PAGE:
<P><DEL>It was be</DEL> <DEL>For</DEL> When we applied to Your Excellency for leave to adjourn it was because we foresaw that we <DEL>were</DEL> <ADD>should continue</ADD> wasting our own time ... </P>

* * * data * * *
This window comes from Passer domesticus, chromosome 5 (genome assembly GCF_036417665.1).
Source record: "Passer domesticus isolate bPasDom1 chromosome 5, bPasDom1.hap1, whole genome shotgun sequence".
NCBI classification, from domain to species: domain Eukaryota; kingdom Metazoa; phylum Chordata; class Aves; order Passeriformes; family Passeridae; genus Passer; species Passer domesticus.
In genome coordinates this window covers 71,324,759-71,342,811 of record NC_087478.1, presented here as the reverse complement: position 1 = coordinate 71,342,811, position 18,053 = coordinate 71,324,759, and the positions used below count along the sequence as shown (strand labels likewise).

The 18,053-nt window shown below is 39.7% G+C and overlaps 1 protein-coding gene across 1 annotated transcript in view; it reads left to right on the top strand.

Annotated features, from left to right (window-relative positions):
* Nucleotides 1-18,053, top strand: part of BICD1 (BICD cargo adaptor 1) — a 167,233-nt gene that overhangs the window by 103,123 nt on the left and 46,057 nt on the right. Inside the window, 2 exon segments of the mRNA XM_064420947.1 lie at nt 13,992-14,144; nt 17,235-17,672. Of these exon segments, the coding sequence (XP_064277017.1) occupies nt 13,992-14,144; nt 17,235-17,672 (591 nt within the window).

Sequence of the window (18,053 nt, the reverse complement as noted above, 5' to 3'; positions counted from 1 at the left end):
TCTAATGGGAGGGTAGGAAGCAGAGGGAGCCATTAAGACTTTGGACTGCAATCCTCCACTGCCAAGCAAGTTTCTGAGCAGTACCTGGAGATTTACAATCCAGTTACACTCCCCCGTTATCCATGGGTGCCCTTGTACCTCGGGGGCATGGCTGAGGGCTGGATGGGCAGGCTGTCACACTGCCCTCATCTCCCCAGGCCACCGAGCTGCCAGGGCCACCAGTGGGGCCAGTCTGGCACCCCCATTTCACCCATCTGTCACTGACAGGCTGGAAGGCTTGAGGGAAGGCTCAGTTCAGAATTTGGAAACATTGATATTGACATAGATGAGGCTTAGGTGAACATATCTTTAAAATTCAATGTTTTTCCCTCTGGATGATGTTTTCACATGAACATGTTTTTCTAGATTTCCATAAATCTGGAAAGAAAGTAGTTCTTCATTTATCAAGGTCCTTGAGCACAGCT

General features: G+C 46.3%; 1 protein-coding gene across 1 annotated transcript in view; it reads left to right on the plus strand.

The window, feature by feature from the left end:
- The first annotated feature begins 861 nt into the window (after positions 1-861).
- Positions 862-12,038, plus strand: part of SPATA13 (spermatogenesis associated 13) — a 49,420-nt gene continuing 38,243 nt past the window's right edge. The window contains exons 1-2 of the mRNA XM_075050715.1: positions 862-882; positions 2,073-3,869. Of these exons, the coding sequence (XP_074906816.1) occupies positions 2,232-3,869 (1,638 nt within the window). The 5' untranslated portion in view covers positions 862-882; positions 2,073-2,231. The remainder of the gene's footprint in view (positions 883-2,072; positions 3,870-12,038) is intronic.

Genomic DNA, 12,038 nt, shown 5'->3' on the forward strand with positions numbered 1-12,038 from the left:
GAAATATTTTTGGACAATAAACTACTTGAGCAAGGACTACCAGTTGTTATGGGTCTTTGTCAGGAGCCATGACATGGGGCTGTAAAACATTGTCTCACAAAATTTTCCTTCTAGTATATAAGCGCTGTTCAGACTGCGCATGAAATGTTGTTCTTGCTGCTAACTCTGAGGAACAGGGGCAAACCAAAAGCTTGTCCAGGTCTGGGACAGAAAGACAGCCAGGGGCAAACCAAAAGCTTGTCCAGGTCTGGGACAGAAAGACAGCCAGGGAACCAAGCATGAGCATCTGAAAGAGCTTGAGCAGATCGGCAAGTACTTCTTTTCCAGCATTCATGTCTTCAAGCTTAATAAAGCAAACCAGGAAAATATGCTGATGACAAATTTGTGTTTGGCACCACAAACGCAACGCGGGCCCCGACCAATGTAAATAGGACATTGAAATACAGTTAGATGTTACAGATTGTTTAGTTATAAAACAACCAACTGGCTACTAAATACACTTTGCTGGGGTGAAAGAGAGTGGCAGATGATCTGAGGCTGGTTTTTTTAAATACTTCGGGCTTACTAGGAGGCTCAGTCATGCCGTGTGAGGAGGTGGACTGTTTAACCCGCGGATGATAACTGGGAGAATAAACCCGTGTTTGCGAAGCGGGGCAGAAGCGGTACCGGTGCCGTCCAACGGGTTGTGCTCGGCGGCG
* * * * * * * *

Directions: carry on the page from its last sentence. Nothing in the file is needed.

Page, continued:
From the DEL elements, the reader of the document is licensed to infer that the letters "It was be", "For", and "were" are marked as deleted; from the ADD element, the reader may infer that the words "should continue" have been added. Software might rely on these inferences in the course of making a concordance or displaying a clear text; human readers will rely on them in interpreting the historical document. Note that the markup here stops short of licensing the inference that "should continue" was substituted for "were". The editors could license that inference as well by appropriate markup, if they wished. Human readers may make the inference on their own, given the linguistic context; software cannot safely infer a substitution every time an addition is adjacent to a deletion. A simple way to capture the meaning of markup is to define, for each markup construct, a set of open sentences - sentences with unbound variables - which express the inferences licensed by the use of that construct. In formal reasoning, such open sentences may be transformed into logical predicates in the usual way. For example, the TEI element type DEL is said by the documentation to mark "a letter, word or passage deleted, marked as deleted, or otherwise indicated as superfluous or spurious in the copy text by an author, scribe, annotator or corrector" (TEI P3, p. 922). We take this to mean that when a DEL element is encountered in a document, the reader is licensed to infer that the material so marked has been deleted. In formal contexts, we may write "deleted(X)"; we can specify the meaning of the DEL element and of the logical predicate "deleted(X)" by means of an open sentence: "X has been deleted, or marked as deleted, or ..." etc. The variable X is to be bound, in practice, to the contents of the DEL element. If we imagine a variable named 'this', instantiated to each element of a document in turn, and a function 'contents' which returns the contents of its argument, then the meaning of the DEL element becomes "deleted(contents(this)))", or equivalently "contents(this) has been deleted ..." etc. The TEI element type HI, similarly, "marks [its contents] as graphically distinct from the surrounding text" (TEI P3, p. 1013). We can capture the meaning of HI by the open sentence "X is graphically distinct from the surrounding text", or "highlighted(X)", where X is, as before, to be replaced by "contents(this)". Attributes may be treated similarly. The 'rend' attribute on the <hi> element "describes the rendition or presentation of the word or phrase highlighted". In the example